Last week it seemed as if it might savage the world, but less than seven days later, it's truly difficult to even find the damage, let alone assess it. As I write this sentence, at about 4:30pm SLT, nearly 15,000 Residents are currently in-world, while over the last 24 hours, the L$ equivalent of over $600,000 has traded hands. All signs of a thriving economy and a bustling society, not one teetering on the brink of disaster.
After running "Copying a Controversy" on November 17, I went in search of Residents who were directly damaged by the emergence of CopyBot, the third-party hack that enables some replication of some SL content, especially clothing and other avatar accessories that comprise the heart of the world's economy. But no one replied to my interview request. And though my reader poll overwhelmingly criticizes Linden Lab's handling of the CopyBot crisis (nearly 50% call it "Poor", while just under 13% describe it as "Good") it seems the company's ultimate response-- explicitly making misuse of CopyBot a violation of Second Life's Terms of Service-- has mitigated most of the outrage. (Indeed, Linden Lab reports that less than 100 complaints have been filed, a miniscule number in relation to the 200,000-plus who have been in-world during CopyBot's putative reign of terror.)
In retrospect, it seems that the Second Life community experienced an information cascade, a collapsing domino reaction based on incomplete knowledge and the behavior of influential individuals, leading to a rush of boycotts, protests, and giant boulders.
Among those influencers was TOmmy Fairplay, owner of the DragonFly club and shopping emporium, the most popular location to join the boycott.
"One by one the creators were closing shops," he recalls now. "I was one of the first to close both of my sims down... I think it wasn't one person but a big group of creators that did. It wasn't spoken, 'Hey, let's all close it.' Was like, for example, I stood up and said, 'I'm closing.' Then the next person did the same, and so on and so on. Everyone was in a panic and Linden Lab was doing nothing, so we took the control into our own hands by closing down our sims, lands, etc."
While he still stands by the boycott, he goes on, "I think a lot way overreacted... people on the Forums, people in the groups, were just going off on things when they had no idea really what the program could or could not do. They-- and I'm not speaking for all, but some-- didn't take the time to do the research before just saying, 'Ohh no, Black Friday.'"
Now that he knows more about the hack's limitations*, he's less worried. In a supreme irony, someone associated with content vendors like him installed and ran CopyBot, to figure out how to reverse engineer protections against it. "I simply do the basics," he says. "The CopyBot from what I've gathered from people who have tested it can NOT read foreign letters, so I put these letters in my group titles." Fairplay cites some other protections, which you are also likely to see (along with large anti-CopyBot warning signs) at many popular locales.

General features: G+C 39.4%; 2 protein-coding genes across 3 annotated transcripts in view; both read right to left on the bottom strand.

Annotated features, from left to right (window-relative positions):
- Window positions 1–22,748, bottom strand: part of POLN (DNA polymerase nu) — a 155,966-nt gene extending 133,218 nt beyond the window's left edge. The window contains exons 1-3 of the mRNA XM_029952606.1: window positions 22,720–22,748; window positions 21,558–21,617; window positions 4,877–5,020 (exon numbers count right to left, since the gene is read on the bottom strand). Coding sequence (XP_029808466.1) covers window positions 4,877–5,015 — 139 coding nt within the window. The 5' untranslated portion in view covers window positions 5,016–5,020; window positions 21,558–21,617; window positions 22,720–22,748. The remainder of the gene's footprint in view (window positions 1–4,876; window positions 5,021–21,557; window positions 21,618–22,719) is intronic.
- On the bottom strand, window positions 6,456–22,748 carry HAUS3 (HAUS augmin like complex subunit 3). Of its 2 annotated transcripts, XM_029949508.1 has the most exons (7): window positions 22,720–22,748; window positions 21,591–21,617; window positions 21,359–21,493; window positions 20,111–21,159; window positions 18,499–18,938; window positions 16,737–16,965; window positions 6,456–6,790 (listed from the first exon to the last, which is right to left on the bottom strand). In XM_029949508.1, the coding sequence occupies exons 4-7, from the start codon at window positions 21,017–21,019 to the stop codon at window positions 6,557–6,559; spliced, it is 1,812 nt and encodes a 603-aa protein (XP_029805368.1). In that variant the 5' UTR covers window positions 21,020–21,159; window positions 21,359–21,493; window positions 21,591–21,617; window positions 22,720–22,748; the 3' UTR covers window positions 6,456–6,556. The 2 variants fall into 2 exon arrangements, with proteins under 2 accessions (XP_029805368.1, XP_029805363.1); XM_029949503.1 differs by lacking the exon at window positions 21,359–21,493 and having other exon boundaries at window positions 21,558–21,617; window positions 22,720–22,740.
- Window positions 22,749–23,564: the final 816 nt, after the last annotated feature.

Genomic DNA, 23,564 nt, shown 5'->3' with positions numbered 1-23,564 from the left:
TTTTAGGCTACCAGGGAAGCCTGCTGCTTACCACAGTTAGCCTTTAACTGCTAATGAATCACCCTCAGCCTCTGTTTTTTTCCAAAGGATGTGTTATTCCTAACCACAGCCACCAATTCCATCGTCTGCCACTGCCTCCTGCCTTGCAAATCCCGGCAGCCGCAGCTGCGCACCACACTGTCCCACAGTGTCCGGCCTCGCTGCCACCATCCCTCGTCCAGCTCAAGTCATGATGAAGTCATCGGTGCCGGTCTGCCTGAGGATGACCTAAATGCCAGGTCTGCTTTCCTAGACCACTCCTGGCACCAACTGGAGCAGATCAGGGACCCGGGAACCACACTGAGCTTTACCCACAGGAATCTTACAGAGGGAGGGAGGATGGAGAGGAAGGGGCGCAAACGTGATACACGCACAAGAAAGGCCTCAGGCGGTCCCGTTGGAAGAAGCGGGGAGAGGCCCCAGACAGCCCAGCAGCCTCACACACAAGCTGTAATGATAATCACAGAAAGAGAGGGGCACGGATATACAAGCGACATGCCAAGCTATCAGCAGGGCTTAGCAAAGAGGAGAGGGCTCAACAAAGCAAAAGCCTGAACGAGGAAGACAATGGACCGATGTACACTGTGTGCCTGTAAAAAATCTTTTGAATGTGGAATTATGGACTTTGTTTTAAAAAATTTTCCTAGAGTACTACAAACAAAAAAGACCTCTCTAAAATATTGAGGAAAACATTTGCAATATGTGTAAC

The only obvious evidence of CopyBot's harm, in other words, are the defenses created against it.
"All this," I muse, "to prevent a program that far as I can tell, has never actually stolen content from anyone."
"[K]nowing what I know now, compared to last week in those first hours, I'm not worried about the CopyBot harming my content or business in any way," TOmmy Fairplay acknowledges. "But I'm not sayin' it shouldn't be banned, because I do. It has caused much havoc in SL, and needs to be gone for peace of mind."
And while many other content creators and vendors are concerned, most of those I spoke with in recent days offered a reaction that was measured, and decidedly wait-and-see. Some of their thoughts after the break.
Chip Midnight on the threat of CopyBot:
I think its creation and release to the general public was one of the most socially irresponsible things I've ever seen anyone do in Second Life, and that it happened through a group where Lindens were actively participating is shameful. The analogy I've been using in the Forums is that we all know the windows in our cars can be broken. We don't need someone to come along to smash them and steal our stereos as some kind of public service demonstration of the lack of security in our vehicles. The "If we didn't do it someone else would" defense isn't something I'd accept from children, let alone adults.
Having said that, prim-based content creators are now in the same boat that texture artists have been in ever since Open GL texture rippers arrived on the scene.
Chip Midnight on what the content creating community should do now about the CopyBot:
The only thing content creators can do about it is to try to provide good services that offer benefits to honest customers that thieves aren't able to get, like add-ons, updates, and the like. We also need to keep hounding Linden Lab to develop features that make it easier for people to move to a service rather than single sale model (like extra texture layers for avatars) and make it easier for us to police our content. (Metadata for proving first use and the ability to see what people are wearing and where they acquired it will be a good start.) Most importantly, content creators need to keep in mind that despite how easy it is to feel cynical and under siege, the vast majority of people are honest.